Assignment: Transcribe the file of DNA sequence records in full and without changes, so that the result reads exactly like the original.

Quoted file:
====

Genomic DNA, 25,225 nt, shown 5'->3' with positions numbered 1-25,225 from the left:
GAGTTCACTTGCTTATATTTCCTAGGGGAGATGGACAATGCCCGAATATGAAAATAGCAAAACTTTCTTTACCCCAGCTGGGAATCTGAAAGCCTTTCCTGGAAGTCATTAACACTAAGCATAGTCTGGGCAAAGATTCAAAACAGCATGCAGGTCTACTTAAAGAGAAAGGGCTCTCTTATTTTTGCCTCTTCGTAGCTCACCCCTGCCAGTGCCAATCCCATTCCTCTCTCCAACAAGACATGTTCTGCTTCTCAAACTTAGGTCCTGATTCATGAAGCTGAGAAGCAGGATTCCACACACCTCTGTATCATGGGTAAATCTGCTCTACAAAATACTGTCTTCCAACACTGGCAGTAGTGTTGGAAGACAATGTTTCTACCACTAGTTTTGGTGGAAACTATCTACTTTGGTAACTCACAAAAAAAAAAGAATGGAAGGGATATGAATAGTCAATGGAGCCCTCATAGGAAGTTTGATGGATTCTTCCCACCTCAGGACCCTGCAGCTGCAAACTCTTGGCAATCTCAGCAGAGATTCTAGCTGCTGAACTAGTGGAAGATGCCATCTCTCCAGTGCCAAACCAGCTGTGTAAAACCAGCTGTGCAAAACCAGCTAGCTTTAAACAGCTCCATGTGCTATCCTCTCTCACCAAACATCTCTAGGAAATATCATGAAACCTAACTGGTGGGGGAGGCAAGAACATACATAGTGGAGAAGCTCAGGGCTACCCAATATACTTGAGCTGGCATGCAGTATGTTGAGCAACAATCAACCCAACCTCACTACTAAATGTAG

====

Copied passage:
Genomic DNA, 25,225 nt, shown 5'->3' with positions numbered 1-25,225 from the left:
GAGTTCACTTGCTTATATTTCCTAGGGGAGATGGACAATGCCCGAATATGAAAATAGCAAAACTTTCTTTACCCCAGCTGGGAATCTGAAAGCCTTTCCTGGAAGTCATTAACACTAAGCATAGTCTGGGCAAAGATTCAAAACAGCATGCAGGTCTACTTAAAGAGAAAGGGCTCTCTTATTTTTGCCTCTTCGTAGCTCACCCCTGCCAGTGCCAATCCCATTCCTCTCTCCAACAAGACATGTTCTGCTTCTCAAACTTAGGTCCTGATTCATGAAGCTGAGAAGCAGGATTCCACACACCTCTGTATCATGGGTAAATCTGCTCTACAAAATACTGTCTTCCAACACTGGCAGTAGTGTTGGAAGACAATGTTTCTACCACTAGTTTTGGTGGAAACTATCTACTTTGGTAACTCACAAAAAAAAAAGAATGGAAGGGATATGAATAGTCAATGGAGCCCTCATAGGAAGTTTGATGGATTCTTCCCACCTCAGGACCCTGCAGCTGCAAACTCTTGGCAATCTCAGCAGAGATTCTAGCTGCTGAACTAGTGGAAGATGCCATCTCTCCAGTGCCAAACCAGCTGTGTAAAACCAGCTGTGCAAAACCAGCTAGCTTTAAACAGCTCCATGTGCTATCCTCTCTCACCAAACATCTCTAGGAAATATCATGAAACCTAACTGGTGGGGGAGGCAAGAACATACATAGTGGAGAAGCTCAGGGCTACCCAATATACTTGAGCTGGCATGCAGTATGTTGAGCAACAATCAACCCAACCTCACTACTAAATGTAG